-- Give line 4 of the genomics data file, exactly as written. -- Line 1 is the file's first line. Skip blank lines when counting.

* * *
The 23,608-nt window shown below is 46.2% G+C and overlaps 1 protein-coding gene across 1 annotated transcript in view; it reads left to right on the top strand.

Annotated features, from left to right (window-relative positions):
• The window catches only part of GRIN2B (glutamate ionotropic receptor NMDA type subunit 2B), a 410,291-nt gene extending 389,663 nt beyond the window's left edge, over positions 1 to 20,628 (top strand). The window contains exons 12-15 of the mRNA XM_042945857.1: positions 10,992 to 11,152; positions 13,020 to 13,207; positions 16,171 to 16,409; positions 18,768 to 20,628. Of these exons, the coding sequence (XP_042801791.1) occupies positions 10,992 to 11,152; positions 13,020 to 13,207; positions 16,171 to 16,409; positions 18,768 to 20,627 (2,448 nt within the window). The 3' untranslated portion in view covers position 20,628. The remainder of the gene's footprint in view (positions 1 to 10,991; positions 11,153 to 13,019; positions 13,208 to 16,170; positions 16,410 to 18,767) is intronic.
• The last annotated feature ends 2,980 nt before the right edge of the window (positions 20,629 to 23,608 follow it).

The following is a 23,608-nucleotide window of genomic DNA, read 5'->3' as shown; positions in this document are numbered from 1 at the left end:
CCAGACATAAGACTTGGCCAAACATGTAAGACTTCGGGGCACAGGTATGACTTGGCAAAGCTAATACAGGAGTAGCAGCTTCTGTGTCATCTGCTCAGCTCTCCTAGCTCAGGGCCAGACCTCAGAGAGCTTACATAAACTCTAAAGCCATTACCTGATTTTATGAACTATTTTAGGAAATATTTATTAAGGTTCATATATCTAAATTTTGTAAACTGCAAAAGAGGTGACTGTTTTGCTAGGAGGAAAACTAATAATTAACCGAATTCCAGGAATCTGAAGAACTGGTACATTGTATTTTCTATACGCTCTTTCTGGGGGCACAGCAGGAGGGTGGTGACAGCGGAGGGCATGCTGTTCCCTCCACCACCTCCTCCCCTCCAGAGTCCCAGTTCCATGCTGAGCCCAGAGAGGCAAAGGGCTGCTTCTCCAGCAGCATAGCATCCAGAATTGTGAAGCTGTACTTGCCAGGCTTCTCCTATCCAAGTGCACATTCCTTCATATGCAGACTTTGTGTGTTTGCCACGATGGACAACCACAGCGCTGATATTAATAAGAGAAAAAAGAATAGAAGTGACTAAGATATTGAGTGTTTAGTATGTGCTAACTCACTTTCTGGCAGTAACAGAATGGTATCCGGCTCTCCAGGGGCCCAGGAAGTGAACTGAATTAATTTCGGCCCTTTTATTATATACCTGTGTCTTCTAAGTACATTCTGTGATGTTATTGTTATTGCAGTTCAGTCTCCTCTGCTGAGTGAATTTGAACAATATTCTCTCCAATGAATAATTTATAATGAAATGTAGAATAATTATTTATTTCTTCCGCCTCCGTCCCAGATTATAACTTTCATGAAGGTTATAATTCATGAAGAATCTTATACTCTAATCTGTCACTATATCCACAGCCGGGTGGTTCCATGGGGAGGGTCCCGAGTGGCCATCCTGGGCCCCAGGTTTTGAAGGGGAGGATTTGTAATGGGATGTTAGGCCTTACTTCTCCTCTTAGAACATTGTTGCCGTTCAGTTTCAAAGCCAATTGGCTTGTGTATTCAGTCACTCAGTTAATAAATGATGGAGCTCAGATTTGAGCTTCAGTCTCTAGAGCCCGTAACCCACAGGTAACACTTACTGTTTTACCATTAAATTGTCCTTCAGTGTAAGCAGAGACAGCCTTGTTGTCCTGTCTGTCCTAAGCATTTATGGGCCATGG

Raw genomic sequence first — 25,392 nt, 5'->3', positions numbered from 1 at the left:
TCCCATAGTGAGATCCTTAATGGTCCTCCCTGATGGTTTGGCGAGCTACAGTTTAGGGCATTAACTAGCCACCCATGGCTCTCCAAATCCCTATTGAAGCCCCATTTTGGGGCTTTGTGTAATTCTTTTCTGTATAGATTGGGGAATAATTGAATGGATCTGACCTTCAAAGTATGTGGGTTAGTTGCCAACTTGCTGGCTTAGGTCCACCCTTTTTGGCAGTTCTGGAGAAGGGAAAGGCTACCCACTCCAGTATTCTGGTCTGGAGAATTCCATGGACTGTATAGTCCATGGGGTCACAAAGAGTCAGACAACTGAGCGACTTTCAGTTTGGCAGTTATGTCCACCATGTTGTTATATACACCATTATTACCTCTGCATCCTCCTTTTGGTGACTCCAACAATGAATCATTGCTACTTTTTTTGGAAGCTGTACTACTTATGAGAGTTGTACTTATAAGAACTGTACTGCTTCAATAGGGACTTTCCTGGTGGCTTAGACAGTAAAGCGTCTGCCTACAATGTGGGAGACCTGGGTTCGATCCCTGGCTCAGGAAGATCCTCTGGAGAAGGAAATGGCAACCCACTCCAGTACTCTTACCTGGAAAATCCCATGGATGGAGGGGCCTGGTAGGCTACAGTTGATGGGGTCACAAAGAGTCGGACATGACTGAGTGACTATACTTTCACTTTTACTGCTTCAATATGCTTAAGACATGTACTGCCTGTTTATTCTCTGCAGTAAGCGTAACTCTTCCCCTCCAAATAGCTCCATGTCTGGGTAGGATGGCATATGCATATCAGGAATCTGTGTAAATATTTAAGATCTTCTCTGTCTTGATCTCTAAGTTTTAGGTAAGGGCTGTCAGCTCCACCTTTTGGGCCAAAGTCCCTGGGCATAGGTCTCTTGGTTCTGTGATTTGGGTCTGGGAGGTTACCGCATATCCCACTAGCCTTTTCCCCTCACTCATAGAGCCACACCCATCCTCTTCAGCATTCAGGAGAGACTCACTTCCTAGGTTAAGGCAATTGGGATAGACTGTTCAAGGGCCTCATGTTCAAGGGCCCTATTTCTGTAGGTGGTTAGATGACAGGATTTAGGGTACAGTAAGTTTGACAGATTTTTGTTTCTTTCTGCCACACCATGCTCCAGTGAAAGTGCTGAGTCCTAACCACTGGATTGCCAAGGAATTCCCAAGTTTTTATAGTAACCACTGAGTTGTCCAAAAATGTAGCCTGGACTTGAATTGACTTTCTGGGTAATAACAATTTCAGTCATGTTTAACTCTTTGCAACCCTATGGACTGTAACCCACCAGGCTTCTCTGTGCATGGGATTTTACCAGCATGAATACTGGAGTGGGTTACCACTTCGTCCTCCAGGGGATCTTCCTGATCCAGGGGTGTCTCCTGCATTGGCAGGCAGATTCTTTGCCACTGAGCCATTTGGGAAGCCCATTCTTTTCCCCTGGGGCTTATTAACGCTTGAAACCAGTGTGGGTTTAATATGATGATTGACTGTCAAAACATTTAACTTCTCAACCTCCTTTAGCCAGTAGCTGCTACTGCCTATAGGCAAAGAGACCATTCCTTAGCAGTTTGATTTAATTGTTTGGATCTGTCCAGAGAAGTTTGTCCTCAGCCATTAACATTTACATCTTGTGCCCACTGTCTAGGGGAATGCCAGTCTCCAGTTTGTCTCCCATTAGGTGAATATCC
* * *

• The last annotated feature ends 2,980 nt before the right edge of the window (positions 20,629 to 23,608 follow it).